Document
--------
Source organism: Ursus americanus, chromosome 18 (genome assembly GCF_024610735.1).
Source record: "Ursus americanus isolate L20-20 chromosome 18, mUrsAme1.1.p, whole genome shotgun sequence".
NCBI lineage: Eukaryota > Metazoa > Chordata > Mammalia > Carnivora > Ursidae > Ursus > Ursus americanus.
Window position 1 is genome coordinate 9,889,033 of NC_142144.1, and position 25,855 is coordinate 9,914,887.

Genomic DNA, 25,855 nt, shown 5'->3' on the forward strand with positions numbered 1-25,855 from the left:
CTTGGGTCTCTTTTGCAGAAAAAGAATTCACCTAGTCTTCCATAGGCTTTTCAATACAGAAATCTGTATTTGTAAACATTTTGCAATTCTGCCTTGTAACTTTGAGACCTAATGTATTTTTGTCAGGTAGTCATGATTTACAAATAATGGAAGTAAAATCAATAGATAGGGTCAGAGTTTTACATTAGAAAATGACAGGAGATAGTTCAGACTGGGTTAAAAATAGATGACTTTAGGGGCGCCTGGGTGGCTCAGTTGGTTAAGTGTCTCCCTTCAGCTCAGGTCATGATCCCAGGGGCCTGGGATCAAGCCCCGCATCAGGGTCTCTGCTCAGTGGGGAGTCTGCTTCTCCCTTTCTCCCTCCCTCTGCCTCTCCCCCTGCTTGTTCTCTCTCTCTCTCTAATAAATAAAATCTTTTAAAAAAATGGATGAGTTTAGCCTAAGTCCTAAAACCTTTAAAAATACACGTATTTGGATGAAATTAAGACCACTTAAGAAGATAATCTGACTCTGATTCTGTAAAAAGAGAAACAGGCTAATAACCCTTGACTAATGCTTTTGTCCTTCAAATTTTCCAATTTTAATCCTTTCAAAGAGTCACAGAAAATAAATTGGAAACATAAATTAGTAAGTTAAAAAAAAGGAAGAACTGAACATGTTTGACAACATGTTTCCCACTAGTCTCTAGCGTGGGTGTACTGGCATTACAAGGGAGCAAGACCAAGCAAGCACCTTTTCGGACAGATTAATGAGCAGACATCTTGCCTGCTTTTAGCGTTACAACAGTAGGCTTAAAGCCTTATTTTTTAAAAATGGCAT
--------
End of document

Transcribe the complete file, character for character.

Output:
Source organism: Ursus americanus, chromosome 18 (genome assembly GCF_024610735.1).
Source record: "Ursus americanus isolate L20-20 chromosome 18, mUrsAme1.1.p, whole genome shotgun sequence".
NCBI lineage: Eukaryota > Metazoa > Chordata > Mammalia > Carnivora > Ursidae > Ursus > Ursus americanus.
Window position 1 is genome coordinate 9,889,033 of NC_142144.1, and position 25,855 is coordinate 9,914,887.

Genomic DNA, 25,855 nt, shown 5'->3' on the forward strand with positions numbered 1-25,855 from the left:
CTTGGGTCTCTTTTGCAGAAAAAGAATTCACCTAGTCTTCCATAGGCTTTTCAATACAGAAATCTGTATTTGTAAACATTTTGCAATTCTGCCTTGTAACTTTGAGACCTAATGTATTTTTGTCAGGTAGTCATGATTTACAAATAATGGAAGTAAAATCAATAGATAGGGTCAGAGTTTTACATTAGAAAATGACAGGAGATAGTTCAGACTGGGTTAAAAATAGATGACTTTAGGGGCGCCTGGGTGGCTCAGTTGGTTAAGTGTCTCCCTTCAGCTCAGGTCATGATCCCAGGGGCCTGGGATCAAGCCCCGCATCAGGGTCTCTGCTCAGTGGGGAGTCTGCTTCTCCCTTTCTCCCTCCCTCTGCCTCTCCCCCTGCTTGTTCTCTCTCTCTCTCTAATAAATAAAATCTTTTAAAAAAATGGATGAGTTTAGCCTAAGTCCTAAAACCTTTAAAAATACACGTATTTGGATGAAATTAAGACCACTTAAGAAGATAATCTGACTCTGATTCTGTAAAAAGAGAAACAGGCTAATAACCCTTGACTAATGCTTTTGTCCTTCAAATTTTCCAATTTTAATCCTTTCAAAGAGTCACAGAAAATAAATTGGAAACATAAATTAGTAAGTTAAAAAAAAGGAAGAACTGAACATGTTTGACAACATGTTTCCCACTAGTCTCTAGCGTGGGTGTACTGGCATTACAAGGGAGCAAGACCAAGCAAGCACCTTTTCGGACAGATTAATGAGCAGACATCTTGCCTGCTTTTAGCGTTACAACAGTAGGCTTAAAGCCTTATTTTTTAAAAATGGCAT